Monday, June 1, 2015

Self-driving trucks don't need to solve the last mile problem to change the world

The self-driving vehicle revolution will truly start with trucks and not cars. The main reason is that self-driving semi-trailer trucks don't need to solve the last mile problem to cause a dramatic industry change.

The big problem with all current self-driving vehicles is complicated city driving. While highways are well-mapped, well-paved, predictable, and among the first roads to be plowed, urban environments are much more chaotic. Jaywalkers, four-way stops, bicycles, etc. are what self-driving vehicles have the most trouble with.

A car that can drive itself on the highway but can't actually get people to their home, hotel, or restaurant without help would be only an incremental improvement, not a game changer. It makes individual driving easier but doesn't allow for something like a fully automated taxi service. On the other hand, a truck that can only drive itself on the highways would be a real game changer. While the technology is not quite there yet, it likely will be soon.

Many factories, warehouses, and distribution centers have already been built right next to the highways. Self driving trucks will probably soon be able to handle these type of routes on their own. In addition, for self-driving trucks that need to finish their long route inside an urban environment, companies could redesign their logistics so human drivers are only used for this final stretch. Picture large parking lots right next to the highways outside the cities. The trucks drive themselves to these lots and a team of local truck drivers waits there to drive them the last few miles.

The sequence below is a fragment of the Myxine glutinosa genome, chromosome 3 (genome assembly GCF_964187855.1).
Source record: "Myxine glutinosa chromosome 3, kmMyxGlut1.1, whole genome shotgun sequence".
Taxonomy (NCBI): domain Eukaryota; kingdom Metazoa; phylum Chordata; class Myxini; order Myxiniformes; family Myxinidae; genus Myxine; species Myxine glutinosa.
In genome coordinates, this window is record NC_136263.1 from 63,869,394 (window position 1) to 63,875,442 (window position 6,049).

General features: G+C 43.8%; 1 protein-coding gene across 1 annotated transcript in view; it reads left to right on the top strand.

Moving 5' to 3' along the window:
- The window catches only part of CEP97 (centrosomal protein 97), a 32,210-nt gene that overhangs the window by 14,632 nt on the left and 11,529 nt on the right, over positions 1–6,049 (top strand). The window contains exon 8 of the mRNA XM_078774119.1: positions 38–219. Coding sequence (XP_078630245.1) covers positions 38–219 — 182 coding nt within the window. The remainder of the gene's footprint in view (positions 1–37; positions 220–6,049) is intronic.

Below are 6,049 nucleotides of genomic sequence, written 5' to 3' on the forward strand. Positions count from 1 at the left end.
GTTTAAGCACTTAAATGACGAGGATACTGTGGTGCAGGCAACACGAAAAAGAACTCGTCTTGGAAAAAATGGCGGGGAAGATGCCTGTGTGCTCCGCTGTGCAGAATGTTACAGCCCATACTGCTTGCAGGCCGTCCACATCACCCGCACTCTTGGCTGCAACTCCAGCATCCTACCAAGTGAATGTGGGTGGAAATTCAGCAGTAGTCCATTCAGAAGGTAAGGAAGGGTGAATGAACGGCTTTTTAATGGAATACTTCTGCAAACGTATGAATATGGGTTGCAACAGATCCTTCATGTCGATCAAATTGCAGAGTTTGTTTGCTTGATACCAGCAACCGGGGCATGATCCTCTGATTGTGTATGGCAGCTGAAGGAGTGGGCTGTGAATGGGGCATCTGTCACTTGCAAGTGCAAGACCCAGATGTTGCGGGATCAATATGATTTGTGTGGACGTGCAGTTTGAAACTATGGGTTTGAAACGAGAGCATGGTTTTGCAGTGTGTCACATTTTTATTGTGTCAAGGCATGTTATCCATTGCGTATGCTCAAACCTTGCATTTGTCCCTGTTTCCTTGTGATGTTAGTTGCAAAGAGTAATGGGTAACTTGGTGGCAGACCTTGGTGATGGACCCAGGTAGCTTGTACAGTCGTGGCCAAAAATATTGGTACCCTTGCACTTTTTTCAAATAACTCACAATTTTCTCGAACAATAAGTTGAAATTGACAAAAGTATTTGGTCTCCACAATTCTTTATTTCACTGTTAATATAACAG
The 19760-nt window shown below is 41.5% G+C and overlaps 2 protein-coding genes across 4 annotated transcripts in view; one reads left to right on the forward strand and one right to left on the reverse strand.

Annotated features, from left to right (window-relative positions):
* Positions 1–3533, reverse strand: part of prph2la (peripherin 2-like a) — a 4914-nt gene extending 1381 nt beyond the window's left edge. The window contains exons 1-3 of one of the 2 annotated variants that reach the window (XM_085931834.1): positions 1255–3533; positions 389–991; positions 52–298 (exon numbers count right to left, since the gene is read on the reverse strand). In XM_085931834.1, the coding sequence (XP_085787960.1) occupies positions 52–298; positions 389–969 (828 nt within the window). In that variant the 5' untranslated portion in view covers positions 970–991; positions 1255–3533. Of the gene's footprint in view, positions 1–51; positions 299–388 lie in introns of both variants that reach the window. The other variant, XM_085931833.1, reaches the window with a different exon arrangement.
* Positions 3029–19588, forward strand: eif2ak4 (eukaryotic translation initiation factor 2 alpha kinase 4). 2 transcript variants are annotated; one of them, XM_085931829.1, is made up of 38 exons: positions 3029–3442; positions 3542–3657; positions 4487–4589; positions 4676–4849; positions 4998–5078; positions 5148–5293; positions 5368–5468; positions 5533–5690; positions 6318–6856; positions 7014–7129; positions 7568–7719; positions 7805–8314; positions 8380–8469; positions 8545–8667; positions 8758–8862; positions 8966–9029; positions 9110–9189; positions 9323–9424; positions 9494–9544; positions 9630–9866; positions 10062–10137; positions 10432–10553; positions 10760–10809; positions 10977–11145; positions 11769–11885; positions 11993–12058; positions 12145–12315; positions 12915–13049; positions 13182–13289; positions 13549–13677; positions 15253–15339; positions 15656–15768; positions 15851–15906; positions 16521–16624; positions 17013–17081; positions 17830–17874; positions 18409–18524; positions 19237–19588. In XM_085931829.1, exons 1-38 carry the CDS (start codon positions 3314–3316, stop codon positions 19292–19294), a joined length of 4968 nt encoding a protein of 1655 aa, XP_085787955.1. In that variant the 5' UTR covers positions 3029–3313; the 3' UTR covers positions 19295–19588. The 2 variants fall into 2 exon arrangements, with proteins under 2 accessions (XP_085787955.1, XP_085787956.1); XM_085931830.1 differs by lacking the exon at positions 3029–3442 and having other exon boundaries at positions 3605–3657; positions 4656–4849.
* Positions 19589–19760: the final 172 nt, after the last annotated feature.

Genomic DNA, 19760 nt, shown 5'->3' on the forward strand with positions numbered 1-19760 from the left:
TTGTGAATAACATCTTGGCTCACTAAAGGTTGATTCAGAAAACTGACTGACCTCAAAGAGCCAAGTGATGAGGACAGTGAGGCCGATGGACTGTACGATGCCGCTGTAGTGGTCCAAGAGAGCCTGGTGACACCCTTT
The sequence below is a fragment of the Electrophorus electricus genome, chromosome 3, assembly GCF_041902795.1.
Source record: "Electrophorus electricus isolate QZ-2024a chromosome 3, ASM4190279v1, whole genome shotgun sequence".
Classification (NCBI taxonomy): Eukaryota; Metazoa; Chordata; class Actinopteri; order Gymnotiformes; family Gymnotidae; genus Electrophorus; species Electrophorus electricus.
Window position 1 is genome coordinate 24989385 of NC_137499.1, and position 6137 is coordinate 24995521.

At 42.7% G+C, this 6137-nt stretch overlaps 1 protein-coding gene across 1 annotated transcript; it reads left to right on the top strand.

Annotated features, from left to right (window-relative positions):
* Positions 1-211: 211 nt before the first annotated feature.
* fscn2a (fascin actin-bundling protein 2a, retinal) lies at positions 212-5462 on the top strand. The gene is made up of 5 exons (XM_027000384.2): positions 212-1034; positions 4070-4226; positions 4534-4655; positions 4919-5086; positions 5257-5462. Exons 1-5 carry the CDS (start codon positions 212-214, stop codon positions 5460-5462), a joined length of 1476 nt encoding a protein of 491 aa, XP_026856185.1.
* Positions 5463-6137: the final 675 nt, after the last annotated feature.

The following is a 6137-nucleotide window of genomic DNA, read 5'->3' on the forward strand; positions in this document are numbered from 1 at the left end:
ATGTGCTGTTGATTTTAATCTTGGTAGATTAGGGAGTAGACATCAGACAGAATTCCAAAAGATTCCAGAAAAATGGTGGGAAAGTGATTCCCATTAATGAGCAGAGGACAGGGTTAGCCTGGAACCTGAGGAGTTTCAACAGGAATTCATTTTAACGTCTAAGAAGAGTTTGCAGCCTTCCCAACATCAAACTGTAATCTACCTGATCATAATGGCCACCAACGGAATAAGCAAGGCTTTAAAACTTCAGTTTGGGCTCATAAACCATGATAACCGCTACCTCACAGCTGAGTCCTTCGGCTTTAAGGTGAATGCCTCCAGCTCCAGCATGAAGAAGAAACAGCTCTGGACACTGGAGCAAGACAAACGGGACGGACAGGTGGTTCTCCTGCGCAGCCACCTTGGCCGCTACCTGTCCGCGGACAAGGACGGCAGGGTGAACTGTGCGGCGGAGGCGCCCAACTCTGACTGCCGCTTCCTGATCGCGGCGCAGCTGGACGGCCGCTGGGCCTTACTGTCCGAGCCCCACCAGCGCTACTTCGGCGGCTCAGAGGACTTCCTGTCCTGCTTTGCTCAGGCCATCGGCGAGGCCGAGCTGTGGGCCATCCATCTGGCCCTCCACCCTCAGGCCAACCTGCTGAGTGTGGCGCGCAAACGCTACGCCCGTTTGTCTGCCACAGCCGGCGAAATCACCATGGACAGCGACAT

Trucks also cost substantially more than cars and are driven significantly more miles. This means the benefit-to-cost ratio of adding a self-driving system to a truck is much higher. Paying an extra $10,000 so your personal car can drive itself on the highway is a big expense for what is mostly a convenience. On the other hand, a trucking company that pays an extra $10,000 for a similar system will quickly make that investment back with improved fuel economy and reduced personnel costs.

There are roughly 1.7 million heavy and tractor-trailer truck drivers in this country. Self-driving trucks that could only handle highways would still be able to eliminate or dramatically change a huge portion of these jobs. Unlike cars, self-driving trucks don't need to be perfect before they will cause a real paradigm shift.

*I, PRA [GFDL, CC-BY-SA-3.0 or CC BY 2.5], via Wikimedia Commons

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